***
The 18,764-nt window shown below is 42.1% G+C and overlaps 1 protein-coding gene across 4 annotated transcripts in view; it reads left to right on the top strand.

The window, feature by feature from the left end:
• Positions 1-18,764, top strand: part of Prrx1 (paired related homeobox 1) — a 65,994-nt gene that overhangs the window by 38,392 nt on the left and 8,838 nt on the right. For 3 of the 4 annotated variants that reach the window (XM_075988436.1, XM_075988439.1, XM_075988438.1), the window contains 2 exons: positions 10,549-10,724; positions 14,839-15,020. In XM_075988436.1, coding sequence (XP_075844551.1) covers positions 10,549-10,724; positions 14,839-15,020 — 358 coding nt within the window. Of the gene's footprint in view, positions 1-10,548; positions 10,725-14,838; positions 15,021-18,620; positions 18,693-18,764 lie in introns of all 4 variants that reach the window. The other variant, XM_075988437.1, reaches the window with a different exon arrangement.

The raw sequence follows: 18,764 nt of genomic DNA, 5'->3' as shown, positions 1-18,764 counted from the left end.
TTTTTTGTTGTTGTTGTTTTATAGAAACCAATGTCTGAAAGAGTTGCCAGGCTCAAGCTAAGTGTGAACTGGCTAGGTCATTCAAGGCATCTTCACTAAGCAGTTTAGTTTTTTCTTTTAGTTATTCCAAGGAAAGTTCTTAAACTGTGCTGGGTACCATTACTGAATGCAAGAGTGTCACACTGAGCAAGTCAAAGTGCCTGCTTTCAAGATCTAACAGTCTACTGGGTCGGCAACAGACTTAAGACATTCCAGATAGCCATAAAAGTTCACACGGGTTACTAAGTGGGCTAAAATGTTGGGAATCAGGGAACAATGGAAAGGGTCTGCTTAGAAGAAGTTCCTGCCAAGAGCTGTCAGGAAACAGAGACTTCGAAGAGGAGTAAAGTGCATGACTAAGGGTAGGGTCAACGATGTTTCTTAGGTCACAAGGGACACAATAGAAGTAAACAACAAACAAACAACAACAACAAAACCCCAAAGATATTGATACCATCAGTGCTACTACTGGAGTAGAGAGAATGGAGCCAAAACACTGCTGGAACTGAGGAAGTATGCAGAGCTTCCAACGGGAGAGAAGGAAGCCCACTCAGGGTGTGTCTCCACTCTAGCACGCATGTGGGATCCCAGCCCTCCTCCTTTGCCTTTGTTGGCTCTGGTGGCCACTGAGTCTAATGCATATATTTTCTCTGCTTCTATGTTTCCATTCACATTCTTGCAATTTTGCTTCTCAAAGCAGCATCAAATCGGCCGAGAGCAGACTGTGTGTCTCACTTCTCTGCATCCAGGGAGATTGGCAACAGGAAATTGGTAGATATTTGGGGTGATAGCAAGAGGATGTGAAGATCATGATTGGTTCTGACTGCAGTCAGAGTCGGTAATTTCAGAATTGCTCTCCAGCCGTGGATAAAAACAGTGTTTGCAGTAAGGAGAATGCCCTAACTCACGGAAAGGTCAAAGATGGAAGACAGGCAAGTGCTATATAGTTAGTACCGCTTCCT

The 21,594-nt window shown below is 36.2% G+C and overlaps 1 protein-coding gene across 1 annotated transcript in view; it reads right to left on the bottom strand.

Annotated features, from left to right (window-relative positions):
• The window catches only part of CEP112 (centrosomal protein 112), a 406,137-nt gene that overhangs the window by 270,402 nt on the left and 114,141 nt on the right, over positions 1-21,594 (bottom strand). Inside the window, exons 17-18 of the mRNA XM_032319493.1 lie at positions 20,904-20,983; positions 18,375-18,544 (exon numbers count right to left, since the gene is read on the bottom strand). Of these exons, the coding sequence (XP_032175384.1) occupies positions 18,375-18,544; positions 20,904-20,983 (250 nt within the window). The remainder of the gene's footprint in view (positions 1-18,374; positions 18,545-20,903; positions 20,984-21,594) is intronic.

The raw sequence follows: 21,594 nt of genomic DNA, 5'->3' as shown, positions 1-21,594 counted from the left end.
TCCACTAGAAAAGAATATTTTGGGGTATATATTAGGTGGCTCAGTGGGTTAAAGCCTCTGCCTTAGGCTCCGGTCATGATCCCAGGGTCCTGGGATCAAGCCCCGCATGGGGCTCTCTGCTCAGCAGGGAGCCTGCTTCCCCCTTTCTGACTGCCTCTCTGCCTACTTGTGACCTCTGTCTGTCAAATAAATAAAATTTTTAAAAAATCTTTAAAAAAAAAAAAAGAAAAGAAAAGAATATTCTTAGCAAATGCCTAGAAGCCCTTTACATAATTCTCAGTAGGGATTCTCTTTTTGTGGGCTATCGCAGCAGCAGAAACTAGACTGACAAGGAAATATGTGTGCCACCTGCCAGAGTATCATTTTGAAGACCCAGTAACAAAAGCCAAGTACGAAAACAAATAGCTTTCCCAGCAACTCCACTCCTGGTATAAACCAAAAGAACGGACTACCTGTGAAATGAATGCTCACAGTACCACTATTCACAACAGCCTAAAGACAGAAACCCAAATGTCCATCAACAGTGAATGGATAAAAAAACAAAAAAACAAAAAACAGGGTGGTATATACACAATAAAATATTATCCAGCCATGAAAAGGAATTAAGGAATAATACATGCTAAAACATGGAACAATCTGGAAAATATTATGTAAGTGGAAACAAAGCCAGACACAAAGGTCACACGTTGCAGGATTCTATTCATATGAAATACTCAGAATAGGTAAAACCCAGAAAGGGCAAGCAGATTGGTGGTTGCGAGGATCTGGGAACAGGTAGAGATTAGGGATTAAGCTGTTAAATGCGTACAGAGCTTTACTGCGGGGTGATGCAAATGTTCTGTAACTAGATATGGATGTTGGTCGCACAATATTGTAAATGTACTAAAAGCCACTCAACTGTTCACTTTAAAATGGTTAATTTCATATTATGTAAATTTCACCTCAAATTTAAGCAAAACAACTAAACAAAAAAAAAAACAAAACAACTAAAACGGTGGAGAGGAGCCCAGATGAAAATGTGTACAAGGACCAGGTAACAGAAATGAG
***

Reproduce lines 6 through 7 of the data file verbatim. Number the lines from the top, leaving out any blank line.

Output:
The 21,594-nt window shown below is 36.2% G+C and overlaps 1 protein-coding gene across 1 annotated transcript in view; it reads right to left on the bottom strand.

Annotated features, from left to right (window-relative positions):